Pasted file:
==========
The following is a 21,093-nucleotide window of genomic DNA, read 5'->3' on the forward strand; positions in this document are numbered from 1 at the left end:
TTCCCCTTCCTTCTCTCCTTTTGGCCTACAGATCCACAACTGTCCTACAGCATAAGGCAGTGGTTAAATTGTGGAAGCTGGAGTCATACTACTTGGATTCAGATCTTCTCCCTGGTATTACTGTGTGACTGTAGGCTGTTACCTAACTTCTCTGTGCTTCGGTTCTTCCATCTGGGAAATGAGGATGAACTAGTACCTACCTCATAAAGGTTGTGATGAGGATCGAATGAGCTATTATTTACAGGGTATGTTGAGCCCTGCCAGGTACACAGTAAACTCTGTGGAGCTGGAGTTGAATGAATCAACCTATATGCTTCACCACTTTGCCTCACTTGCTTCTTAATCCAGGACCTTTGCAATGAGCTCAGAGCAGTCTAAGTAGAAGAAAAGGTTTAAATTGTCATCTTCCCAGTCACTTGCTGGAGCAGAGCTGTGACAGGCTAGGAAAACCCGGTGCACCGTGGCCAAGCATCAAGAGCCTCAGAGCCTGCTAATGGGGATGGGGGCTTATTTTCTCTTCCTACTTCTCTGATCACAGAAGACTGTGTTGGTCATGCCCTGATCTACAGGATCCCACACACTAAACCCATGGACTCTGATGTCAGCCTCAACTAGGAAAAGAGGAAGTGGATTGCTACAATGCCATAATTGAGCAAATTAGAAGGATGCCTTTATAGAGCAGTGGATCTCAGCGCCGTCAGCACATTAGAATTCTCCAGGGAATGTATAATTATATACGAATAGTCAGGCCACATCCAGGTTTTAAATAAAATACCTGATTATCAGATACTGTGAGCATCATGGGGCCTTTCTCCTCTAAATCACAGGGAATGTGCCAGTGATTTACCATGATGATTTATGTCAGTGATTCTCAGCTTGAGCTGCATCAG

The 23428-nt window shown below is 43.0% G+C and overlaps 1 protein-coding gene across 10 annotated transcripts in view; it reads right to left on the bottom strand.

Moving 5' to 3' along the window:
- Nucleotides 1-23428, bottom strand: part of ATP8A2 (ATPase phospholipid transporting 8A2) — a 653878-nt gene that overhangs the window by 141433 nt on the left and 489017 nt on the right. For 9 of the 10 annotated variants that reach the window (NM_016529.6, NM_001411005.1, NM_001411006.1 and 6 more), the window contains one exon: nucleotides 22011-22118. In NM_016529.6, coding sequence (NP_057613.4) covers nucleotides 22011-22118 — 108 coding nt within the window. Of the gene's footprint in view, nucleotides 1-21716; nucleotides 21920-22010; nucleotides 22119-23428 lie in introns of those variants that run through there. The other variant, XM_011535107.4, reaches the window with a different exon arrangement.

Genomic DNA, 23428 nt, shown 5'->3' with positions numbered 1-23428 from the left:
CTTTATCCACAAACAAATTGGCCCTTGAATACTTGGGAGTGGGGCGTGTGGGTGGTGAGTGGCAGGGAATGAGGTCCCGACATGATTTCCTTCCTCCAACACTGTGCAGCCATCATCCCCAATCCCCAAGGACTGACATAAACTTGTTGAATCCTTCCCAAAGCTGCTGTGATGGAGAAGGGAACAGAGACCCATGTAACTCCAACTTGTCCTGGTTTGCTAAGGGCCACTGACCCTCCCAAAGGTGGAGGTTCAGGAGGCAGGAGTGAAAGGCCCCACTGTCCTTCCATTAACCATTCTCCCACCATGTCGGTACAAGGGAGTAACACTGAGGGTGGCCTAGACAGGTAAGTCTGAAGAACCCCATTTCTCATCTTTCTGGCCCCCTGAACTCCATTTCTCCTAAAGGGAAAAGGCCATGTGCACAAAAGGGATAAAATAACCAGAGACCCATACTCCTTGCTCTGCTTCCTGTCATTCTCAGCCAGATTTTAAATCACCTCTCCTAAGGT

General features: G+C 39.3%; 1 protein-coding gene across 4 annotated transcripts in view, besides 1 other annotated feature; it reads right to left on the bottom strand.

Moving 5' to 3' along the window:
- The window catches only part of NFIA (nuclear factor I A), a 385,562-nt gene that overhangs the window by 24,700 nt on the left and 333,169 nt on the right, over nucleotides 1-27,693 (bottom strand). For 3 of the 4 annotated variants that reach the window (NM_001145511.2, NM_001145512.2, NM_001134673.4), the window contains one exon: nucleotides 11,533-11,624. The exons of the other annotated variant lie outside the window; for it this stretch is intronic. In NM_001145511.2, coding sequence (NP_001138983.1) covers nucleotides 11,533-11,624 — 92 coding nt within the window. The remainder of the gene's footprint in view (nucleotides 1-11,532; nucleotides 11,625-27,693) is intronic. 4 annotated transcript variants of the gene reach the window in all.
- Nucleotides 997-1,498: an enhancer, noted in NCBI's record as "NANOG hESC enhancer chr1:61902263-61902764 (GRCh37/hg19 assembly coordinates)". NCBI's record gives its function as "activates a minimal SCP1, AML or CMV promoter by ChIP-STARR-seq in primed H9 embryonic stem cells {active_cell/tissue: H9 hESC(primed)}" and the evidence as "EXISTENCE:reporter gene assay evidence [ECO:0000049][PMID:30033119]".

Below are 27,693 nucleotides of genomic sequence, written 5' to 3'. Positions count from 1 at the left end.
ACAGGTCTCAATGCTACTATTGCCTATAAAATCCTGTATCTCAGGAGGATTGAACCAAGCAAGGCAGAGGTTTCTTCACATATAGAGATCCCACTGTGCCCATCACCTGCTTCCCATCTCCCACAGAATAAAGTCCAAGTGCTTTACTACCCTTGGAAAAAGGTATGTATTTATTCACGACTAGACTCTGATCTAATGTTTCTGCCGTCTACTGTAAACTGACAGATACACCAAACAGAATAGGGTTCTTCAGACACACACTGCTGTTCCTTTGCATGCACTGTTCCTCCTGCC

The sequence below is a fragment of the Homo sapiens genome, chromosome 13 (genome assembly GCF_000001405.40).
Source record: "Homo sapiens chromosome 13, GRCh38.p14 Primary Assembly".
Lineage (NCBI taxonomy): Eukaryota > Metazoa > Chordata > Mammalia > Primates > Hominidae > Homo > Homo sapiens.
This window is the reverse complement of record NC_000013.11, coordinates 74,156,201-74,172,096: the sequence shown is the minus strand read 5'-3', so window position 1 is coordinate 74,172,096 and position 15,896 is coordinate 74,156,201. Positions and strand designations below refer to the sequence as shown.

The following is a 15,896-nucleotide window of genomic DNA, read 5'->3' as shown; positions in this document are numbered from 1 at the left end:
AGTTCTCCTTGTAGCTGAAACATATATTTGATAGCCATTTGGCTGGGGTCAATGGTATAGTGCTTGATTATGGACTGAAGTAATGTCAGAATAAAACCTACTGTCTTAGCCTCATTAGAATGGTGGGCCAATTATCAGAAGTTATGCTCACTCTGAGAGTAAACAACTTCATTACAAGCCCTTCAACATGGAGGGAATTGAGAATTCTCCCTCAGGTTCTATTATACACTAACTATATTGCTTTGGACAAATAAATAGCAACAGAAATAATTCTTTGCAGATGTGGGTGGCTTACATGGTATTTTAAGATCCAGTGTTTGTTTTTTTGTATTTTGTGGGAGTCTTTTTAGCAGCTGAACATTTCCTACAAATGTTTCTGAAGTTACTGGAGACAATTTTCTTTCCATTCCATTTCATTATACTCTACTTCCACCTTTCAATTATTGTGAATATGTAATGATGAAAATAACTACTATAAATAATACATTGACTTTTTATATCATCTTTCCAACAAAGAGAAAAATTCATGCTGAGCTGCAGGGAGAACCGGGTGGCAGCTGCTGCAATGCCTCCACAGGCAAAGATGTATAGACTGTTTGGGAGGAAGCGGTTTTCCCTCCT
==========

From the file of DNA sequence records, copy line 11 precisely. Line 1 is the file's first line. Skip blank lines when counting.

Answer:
- Nucleotides 997-1,498: an enhancer, noted in NCBI's record as "NANOG hESC enhancer chr1:61902263-61902764 (GRCh37/hg19 assembly coordinates)". NCBI's record gives its function as "activates a minimal SCP1, AML or CMV promoter by ChIP-STARR-seq in primed H9 embryonic stem cells {active_cell/tissue: H9 hESC(primed)}" and the evidence as "EXISTENCE:reporter gene assay evidence [ECO:0000049][PMID:30033119]".